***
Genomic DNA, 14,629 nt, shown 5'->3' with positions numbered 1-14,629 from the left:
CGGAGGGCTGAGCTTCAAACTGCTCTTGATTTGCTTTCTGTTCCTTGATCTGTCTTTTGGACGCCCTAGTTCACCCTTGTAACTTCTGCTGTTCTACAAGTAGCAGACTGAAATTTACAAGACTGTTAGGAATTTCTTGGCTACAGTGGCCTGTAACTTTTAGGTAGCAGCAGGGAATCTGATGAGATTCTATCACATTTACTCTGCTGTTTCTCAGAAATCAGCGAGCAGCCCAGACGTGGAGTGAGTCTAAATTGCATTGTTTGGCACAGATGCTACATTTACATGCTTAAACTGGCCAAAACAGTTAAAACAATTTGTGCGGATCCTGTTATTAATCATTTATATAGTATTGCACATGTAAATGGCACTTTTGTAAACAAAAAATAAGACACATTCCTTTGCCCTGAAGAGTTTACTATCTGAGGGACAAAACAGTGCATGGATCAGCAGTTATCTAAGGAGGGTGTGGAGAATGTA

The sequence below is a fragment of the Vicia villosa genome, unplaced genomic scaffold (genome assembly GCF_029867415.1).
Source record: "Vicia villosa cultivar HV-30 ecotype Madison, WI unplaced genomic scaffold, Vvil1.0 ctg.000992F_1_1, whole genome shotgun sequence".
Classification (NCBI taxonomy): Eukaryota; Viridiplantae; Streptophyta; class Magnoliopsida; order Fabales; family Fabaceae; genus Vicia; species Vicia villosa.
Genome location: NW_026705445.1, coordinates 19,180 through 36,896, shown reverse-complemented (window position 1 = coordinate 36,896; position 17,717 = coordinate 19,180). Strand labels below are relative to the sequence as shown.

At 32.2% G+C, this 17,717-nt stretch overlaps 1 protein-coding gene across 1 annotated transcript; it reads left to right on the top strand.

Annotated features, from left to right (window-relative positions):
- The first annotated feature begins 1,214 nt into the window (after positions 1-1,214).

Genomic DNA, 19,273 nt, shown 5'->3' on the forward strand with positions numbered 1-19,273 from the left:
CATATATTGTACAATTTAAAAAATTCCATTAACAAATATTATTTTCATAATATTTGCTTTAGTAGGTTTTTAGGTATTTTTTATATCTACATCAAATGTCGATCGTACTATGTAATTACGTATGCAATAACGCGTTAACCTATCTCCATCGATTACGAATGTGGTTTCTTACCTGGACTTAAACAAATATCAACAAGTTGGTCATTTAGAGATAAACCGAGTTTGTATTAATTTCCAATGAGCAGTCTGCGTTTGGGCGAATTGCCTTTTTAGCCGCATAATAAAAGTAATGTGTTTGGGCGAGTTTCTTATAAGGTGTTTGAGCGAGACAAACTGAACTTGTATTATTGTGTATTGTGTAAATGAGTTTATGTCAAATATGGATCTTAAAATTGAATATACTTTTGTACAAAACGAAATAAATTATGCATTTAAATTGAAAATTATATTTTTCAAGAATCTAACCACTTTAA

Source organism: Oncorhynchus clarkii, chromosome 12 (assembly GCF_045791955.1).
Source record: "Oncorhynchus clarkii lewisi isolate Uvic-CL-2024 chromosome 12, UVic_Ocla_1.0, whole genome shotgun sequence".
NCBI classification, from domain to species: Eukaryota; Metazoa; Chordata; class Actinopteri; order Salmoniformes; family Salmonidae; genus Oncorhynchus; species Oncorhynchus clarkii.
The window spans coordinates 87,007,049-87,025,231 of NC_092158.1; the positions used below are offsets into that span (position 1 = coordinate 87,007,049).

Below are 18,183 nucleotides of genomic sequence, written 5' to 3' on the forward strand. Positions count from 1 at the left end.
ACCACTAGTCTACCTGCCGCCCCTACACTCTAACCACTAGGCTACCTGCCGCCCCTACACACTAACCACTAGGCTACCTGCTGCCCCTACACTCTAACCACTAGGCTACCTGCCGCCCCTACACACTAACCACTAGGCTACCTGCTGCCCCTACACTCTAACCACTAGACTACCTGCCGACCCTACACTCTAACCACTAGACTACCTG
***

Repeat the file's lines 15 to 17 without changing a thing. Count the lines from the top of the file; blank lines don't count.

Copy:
The window spans coordinates 87,007,049-87,025,231 of NC_092158.1; the positions used below are offsets into that span (position 1 = coordinate 87,007,049).

Below are 18,183 nucleotides of genomic sequence, written 5' to 3' on the forward strand. Positions count from 1 at the left end.
ACCACTAGTCTACCTGCCGCCCCTACACTCTAACCACTAGGCTACCTGCCGCCCCTACACACTAACCACTAGGCTACCTGCTGCCCCTACACTCTAACCACTAGGCTACCTGCCGCCCCTACACACTAACCACTAGGCTACCTGCTGCCCCTACACTCTAACCACTAGACTACCTGCCGACCCTACACTCTAACCACTAGACTACCTG